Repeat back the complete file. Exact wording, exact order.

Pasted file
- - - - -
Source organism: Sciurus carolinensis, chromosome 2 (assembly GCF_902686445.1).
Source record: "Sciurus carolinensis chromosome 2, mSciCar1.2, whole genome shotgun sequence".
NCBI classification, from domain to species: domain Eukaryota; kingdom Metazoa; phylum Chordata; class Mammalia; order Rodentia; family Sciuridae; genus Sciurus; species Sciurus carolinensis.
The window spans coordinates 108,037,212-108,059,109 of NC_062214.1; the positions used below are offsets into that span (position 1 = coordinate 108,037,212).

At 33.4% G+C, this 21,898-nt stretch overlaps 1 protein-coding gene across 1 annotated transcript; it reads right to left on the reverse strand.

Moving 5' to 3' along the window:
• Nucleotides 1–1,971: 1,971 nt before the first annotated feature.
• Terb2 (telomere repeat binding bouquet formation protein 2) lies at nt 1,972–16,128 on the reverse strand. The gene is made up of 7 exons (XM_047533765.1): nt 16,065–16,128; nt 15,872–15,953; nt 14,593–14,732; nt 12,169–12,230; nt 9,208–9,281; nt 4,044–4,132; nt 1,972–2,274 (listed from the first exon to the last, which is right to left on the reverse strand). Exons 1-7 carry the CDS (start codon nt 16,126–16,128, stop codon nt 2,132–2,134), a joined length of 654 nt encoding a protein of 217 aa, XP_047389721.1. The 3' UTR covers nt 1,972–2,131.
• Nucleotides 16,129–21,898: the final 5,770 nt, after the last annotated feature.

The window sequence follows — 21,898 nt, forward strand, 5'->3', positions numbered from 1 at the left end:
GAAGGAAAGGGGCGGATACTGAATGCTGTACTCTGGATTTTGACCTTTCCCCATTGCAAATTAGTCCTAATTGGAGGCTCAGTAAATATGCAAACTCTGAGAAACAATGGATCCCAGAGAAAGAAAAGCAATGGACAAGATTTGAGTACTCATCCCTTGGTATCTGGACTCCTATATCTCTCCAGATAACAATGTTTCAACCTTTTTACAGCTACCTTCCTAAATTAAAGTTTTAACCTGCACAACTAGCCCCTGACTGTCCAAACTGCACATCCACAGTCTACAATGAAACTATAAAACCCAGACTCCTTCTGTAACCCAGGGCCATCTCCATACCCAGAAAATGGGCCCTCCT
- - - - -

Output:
Source organism: Sciurus carolinensis, chromosome 2 (assembly GCF_902686445.1).
Source record: "Sciurus carolinensis chromosome 2, mSciCar1.2, whole genome shotgun sequence".
NCBI classification, from domain to species: domain Eukaryota; kingdom Metazoa; phylum Chordata; class Mammalia; order Rodentia; family Sciuridae; genus Sciurus; species Sciurus carolinensis.
The window spans coordinates 108,037,212-108,059,109 of NC_062214.1; the positions used below are offsets into that span (position 1 = coordinate 108,037,212).

At 33.4% G+C, this 21,898-nt stretch overlaps 1 protein-coding gene across 1 annotated transcript; it reads right to left on the reverse strand.

Moving 5' to 3' along the window:
• Nucleotides 1–1,971: 1,971 nt before the first annotated feature.
• Terb2 (telomere repeat binding bouquet formation protein 2) lies at nt 1,972–16,128 on the reverse strand. The gene is made up of 7 exons (XM_047533765.1): nt 16,065–16,128; nt 15,872–15,953; nt 14,593–14,732; nt 12,169–12,230; nt 9,208–9,281; nt 4,044–4,132; nt 1,972–2,274 (listed from the first exon to the last, which is right to left on the reverse strand). Exons 1-7 carry the CDS (start codon nt 16,126–16,128, stop codon nt 2,132–2,134), a joined length of 654 nt encoding a protein of 217 aa, XP_047389721.1. The 3' UTR covers nt 1,972–2,131.
• Nucleotides 16,129–21,898: the final 5,770 nt, after the last annotated feature.

The window sequence follows — 21,898 nt, forward strand, 5'->3', positions numbered from 1 at the left end:
GAAGGAAAGGGGCGGATACTGAATGCTGTACTCTGGATTTTGACCTTTCCCCATTGCAAATTAGTCCTAATTGGAGGCTCAGTAAATATGCAAACTCTGAGAAACAATGGATCCCAGAGAAAGAAAAGCAATGGACAAGATTTGAGTACTCATCCCTTGGTATCTGGACTCCTATATCTCTCCAGATAACAATGTTTCAACCTTTTTACAGCTACCTTCCTAAATTAAAGTTTTAACCTGCACAACTAGCCCCTGACTGTCCAAACTGCACATCCACAGTCTACAATGAAACTATAAAACCCAGACTCCTTCTGTAACCCAGGGCCATCTCCATACCCAGAAAATGGGCCCTCCT